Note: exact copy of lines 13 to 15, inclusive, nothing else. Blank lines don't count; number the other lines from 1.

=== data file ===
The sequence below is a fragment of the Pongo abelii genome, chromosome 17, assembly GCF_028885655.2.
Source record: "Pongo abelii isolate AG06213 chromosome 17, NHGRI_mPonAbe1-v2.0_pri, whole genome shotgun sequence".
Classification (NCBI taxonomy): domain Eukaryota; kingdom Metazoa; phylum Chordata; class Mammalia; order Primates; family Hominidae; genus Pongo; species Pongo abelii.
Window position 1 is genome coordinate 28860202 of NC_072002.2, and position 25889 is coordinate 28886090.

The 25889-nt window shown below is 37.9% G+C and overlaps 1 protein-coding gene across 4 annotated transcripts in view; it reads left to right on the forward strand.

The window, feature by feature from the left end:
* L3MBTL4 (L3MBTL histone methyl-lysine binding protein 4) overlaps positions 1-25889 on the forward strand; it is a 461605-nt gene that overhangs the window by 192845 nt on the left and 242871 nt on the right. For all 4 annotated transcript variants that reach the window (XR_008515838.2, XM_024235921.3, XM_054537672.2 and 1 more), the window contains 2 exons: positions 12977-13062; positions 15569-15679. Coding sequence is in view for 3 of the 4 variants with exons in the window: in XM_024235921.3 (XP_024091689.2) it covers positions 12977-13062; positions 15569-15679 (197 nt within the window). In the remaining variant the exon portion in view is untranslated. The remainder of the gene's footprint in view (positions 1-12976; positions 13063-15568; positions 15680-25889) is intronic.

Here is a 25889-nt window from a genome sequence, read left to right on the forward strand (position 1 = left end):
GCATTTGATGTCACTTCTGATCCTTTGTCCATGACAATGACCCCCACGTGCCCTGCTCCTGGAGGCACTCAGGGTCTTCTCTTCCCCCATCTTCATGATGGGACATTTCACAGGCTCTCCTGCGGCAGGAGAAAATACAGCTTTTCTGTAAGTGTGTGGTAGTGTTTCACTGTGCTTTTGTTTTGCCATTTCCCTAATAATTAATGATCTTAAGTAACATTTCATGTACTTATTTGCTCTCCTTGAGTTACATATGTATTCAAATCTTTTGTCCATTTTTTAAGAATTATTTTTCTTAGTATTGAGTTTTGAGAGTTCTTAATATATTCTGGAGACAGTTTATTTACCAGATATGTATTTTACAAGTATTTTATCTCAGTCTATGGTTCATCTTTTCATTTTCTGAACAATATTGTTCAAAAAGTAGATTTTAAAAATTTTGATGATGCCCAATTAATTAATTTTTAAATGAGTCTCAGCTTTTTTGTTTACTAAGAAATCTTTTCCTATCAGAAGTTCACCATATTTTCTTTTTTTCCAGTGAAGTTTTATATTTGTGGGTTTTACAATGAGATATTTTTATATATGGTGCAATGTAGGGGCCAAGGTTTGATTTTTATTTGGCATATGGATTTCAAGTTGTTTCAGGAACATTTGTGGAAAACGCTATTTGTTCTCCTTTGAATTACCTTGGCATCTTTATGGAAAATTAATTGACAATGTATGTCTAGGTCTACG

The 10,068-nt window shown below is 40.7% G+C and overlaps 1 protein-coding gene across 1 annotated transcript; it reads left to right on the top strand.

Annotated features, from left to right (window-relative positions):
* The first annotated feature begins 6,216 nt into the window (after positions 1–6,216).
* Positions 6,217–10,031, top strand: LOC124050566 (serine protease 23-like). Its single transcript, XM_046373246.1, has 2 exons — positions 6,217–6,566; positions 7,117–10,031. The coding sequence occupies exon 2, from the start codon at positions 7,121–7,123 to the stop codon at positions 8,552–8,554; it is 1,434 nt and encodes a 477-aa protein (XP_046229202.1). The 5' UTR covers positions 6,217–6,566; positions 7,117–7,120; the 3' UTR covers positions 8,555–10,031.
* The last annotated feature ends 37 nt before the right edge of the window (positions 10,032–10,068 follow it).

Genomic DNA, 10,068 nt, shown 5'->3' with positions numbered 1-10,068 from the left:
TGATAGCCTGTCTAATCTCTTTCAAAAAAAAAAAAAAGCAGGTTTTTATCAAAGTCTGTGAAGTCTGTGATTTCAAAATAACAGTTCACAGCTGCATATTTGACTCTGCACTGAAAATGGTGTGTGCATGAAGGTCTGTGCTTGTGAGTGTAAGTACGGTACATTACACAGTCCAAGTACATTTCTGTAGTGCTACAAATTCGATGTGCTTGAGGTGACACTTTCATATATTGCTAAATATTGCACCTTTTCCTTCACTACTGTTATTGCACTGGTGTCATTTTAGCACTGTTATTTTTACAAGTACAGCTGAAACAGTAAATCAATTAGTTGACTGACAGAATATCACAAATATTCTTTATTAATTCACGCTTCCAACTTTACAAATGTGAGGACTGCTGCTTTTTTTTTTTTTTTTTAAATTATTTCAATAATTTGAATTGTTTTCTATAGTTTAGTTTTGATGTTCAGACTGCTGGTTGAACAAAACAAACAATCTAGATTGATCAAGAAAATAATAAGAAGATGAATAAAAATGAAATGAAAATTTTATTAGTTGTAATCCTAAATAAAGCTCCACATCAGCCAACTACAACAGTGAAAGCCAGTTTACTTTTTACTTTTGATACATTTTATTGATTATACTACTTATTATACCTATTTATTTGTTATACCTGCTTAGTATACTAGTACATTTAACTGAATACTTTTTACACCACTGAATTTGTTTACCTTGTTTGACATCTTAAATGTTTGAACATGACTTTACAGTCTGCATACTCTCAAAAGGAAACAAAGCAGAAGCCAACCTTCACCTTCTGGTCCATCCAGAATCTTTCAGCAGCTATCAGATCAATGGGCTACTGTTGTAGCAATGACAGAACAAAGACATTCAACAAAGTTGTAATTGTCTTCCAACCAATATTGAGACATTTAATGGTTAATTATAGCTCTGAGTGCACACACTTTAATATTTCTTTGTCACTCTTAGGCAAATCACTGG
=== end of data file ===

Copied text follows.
* Positions 6,217–10,031, top strand: LOC124050566 (serine protease 23-like). Its single transcript, XM_046373246.1, has 2 exons — positions 6,217–6,566; positions 7,117–10,031. The coding sequence occupies exon 2, from the start codon at positions 7,121–7,123 to the stop codon at positions 8,552–8,554; it is 1,434 nt and encodes a 477-aa protein (XP_046229202.1). The 5' UTR covers positions 6,217–6,566; positions 7,117–7,120; the 3' UTR covers positions 8,555–10,031.
* The last annotated feature ends 37 nt before the right edge of the window (positions 10,032–10,068 follow it).

Genomic DNA, 10,068 nt, shown 5'->3' with positions numbered 1-10,068 from the left: